For Las Vegas’ homegrown talent, an experienced helping hand
Las Vegas is known around the globe as the world’s entertainment capital, and Fannie Mitchell has made it her life’s mission to show that the glitter gulch is not just a performing pit stop for the showbiz elite. There is also an abundance of homegrown talent just waiting to break out.
“There is a percolation of new, fresh, and young talent in Vegas that many are unaware of,” said Mitchell, owner of Charlie’s Management and founder of the nonprofit KFABS (Kids for a Better Society).
For more than 20 years, the Las Vegas mother, grandmother and wife has worked tirelessly to identify talented youth in Las Vegas, and provide the necessary resources to take their talents to the next level.
“It all started back in 1992 during the (L.A.) riots,” she recalled. “Many think that the riots only took place in Los Angeles, but we saw the destruction that was also taking place in our own historic Westside community. My brother, Jerry Smith, and I noticed that some of our Vegas community youth displayed frustration and committed acts of mayhem prompted by what happened to Rodney King. But (their actions) were also related to their own internal disturbances and boredom. My brother and I come from a musical family, and we thought if we could start an organization that would inspire the children to get involved with music and entertainment, this would serve as a path for them to stay busy, build self-esteem and pursue better lives for themselves. As a result, we started … KFABS.”
Though Mitchell is reluctant to boast about her family’s success in the entertainment business, it is widely known that KFABS’ greatest alumni success story is her nephew, Ne-Yo, who is considered one of the top musicians in pop music today.
“When my brother and I first started KFABS, the youth group consisted of our own children, nieces and nephews,” Mitchell said. “Ne-Yo started his entertainment career in KFABS and even when his career took off and he moved to Los Angeles, he would sometimes come back and perform with the group for community activities. Now I see him at family events, but he still tries to give back to the Las Vegas community when he can. He is very busy, but I am so proud of my nephew.”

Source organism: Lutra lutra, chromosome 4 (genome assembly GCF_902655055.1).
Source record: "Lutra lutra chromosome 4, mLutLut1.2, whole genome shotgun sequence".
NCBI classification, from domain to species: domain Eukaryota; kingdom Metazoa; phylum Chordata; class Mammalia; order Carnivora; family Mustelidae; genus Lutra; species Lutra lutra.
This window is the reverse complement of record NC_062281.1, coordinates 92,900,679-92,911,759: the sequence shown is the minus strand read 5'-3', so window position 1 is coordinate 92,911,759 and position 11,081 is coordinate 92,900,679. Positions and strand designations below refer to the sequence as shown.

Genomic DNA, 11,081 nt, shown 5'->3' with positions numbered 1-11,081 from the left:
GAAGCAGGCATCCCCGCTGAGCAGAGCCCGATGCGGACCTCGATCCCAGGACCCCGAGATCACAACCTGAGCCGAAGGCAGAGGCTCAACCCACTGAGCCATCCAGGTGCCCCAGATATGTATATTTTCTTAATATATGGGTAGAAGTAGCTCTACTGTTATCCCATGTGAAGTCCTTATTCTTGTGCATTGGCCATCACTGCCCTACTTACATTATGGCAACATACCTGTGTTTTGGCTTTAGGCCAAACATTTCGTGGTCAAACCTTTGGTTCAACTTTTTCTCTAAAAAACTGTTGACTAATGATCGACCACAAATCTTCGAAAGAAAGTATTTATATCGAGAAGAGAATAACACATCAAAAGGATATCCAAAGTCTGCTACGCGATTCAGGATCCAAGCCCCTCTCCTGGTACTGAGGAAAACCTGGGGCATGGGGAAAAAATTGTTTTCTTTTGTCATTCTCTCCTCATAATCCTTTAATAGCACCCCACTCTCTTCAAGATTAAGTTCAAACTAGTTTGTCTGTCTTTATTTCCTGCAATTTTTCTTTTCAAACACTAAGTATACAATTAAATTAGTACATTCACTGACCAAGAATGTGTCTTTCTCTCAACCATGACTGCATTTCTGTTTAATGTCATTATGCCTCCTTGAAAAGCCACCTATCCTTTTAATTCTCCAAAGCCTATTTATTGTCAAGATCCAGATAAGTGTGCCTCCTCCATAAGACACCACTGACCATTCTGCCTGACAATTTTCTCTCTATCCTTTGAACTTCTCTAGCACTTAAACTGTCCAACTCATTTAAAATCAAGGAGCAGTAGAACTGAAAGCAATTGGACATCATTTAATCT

Following a stint in Mitchell’s garage, KFABS has been using rehearsal space in the Pearson Community Center for the last few years. Having used her family’s savings as seed money to launch
KFABS, Mitchell is now planning the organization’s first ever fund-raiser, set for September.
“We have 20-25 members in KFABS, and we have utilized our own funds to keep the group going,” said Mitchell. “Now that the community has seen all that we do with our plays, performances and travels, it is time to reach out to seek some financial support.”
The arts may be the focus of KFABS, but not all young people who participate in the program are destined for careers as performers.
“Our organization utilizes music and the arts to help our community youth seek their own power of excellence,” said Mitchell. “Some have gone on to become entrepreneurs, teachers and school bus drivers. It is about being the best they can be.”
For more information on the KFABS organization, send emails to: KFABSorg.@yahoo.com.